Reflecting upon this season made me think of the 14th century mystic, Bl. Julian of Norwich, whose experience was uniquely Lenten. Though identified by a distinctly male name, Julian was a woman whose true name is not known. She was so called because she lived in the church of St. Julian near Norwich, England as an anchoress. An anchoress is one who literally walled herself into a room attached to a church, devoted entirely to prayer, meditation and mortification, cut off from the outside world. During a serious illness Julian had a series of visions of Jesus and of Heaven which she eventually recorded into a book which she called Showings. Julian became the first woman to write a book in the English language as a result of her desire to share these experiences with her followers.
It seems that when she was young Julian had prayed for three things. The first was a greater understanding of the Passion of Jesus Christ. The second was that she would suffer an illness which would be dramatic, but not ending in death, so that she could understand more deeply what goes on in the soul of one who is dying in order to become more sensitive to God and the way God works. The third was for three “wounds:” ‘absolute contrition, kind compassion, and steadfast longing toward God.’* She did indeed have a mysterious, life-threatening illness and during its short duration all that she asked of God was given to her. Through the visions she came to believe that our sin is ‘necessary,’ (serves a purpose), insofar as it enables us to appreciate the mercy of God all the more deeply. Just as after a sickness we appreciate good health more acutely, Julian believed that sin accentuated the understanding of how much grace God gives us and how great is the power of His forgiveness, mercy, and love. She did not condone sin, nor was she lighthearted about its effects. But instead of condemning herself or others for being broken and sinful, (which is a condition due to our humanity), she felt that in our sorrow for sin and the desire to be made more whole we can also learn to appreciate the mercy of God in a new way.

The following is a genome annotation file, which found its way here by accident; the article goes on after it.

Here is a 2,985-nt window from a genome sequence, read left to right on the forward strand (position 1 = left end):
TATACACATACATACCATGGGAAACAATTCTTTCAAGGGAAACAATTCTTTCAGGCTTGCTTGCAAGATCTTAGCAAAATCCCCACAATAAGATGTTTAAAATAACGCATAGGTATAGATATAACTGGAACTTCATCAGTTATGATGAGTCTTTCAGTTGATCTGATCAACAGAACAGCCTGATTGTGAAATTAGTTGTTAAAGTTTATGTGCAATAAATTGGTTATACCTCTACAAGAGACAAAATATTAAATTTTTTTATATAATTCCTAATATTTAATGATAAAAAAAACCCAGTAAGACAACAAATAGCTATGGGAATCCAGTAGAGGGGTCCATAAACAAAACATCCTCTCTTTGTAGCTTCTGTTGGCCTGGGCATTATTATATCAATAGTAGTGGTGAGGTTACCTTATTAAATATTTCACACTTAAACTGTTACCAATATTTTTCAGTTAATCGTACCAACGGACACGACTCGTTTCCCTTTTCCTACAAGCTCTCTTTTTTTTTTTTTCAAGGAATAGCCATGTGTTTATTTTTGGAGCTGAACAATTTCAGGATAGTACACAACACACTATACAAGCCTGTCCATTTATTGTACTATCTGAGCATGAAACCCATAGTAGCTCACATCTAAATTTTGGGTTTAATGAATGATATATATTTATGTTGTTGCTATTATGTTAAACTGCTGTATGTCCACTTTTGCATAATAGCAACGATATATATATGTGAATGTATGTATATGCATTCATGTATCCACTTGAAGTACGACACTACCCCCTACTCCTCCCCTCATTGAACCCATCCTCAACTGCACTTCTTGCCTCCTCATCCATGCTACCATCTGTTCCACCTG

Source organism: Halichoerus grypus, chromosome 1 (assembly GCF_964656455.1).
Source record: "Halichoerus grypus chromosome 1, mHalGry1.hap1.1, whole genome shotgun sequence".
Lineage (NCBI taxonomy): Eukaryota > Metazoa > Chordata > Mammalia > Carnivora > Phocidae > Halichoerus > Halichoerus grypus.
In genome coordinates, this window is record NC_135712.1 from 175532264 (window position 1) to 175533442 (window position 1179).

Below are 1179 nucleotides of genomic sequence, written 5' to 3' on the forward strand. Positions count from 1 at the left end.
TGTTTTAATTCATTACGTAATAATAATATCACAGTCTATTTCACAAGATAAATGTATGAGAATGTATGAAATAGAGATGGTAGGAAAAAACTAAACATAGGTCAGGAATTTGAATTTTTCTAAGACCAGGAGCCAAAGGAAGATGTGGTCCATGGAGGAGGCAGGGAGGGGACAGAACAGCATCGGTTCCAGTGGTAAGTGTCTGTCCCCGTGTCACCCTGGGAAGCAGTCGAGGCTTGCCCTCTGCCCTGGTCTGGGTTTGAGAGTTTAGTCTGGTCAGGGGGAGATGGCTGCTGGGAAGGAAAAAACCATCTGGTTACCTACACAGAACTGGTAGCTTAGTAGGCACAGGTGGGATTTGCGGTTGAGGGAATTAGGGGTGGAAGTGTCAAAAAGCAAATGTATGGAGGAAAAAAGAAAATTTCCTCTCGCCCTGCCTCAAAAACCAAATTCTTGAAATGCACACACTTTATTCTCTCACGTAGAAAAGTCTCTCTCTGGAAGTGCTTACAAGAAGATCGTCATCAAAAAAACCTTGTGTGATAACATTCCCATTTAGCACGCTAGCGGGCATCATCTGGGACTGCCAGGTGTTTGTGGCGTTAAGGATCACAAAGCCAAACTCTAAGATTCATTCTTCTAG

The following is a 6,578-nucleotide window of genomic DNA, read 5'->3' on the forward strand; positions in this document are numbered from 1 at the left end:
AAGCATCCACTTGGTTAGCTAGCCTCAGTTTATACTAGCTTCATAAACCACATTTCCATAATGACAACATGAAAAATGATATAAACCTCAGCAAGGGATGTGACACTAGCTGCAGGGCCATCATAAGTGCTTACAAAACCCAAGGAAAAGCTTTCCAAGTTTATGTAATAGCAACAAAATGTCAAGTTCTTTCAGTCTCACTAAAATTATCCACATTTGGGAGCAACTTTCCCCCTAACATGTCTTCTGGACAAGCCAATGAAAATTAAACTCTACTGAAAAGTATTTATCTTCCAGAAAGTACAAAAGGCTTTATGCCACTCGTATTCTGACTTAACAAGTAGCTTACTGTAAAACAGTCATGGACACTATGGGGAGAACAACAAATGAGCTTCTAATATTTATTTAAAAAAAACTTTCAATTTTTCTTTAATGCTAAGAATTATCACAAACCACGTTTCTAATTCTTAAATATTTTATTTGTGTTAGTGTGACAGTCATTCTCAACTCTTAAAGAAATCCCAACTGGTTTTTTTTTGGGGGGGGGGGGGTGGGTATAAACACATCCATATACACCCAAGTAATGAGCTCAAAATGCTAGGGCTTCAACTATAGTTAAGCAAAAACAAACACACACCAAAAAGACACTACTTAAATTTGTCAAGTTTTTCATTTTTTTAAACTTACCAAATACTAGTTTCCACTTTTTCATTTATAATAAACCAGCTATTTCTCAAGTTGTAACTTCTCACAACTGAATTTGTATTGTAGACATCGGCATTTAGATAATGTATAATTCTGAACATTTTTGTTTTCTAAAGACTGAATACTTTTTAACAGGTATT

There are three things that we have to accept if we are to venture into the mercy of God: we are sinners, we are loved sinners, and there is nothing we can do to change either of those two realities. Indeed we are sinners because we are imperfect. During Lent we can work at overcoming sinful tendencies by truly being sorrowful, begging God to forgive us our sins and to give us the grace we need to stave off temptation and falling into sin. Lent affords us the opportunity to recognize our sins and also to accept that we are indeed sinners. We can then say with King David, “For I know my transgressions; my sin is always before me…. I have done what is evil in your eyes.” (Psalm 51:5-6) But once we acknowledge our sinfulness, rather than holding onto guilt, we can enter into the vast mercy of God in which He offers us forgiveness, though we do not deserve it. God invites us into His mercy and lavishes us with His love which we can never lose no matter what it is that we have done. We are loved sinners and this will never change.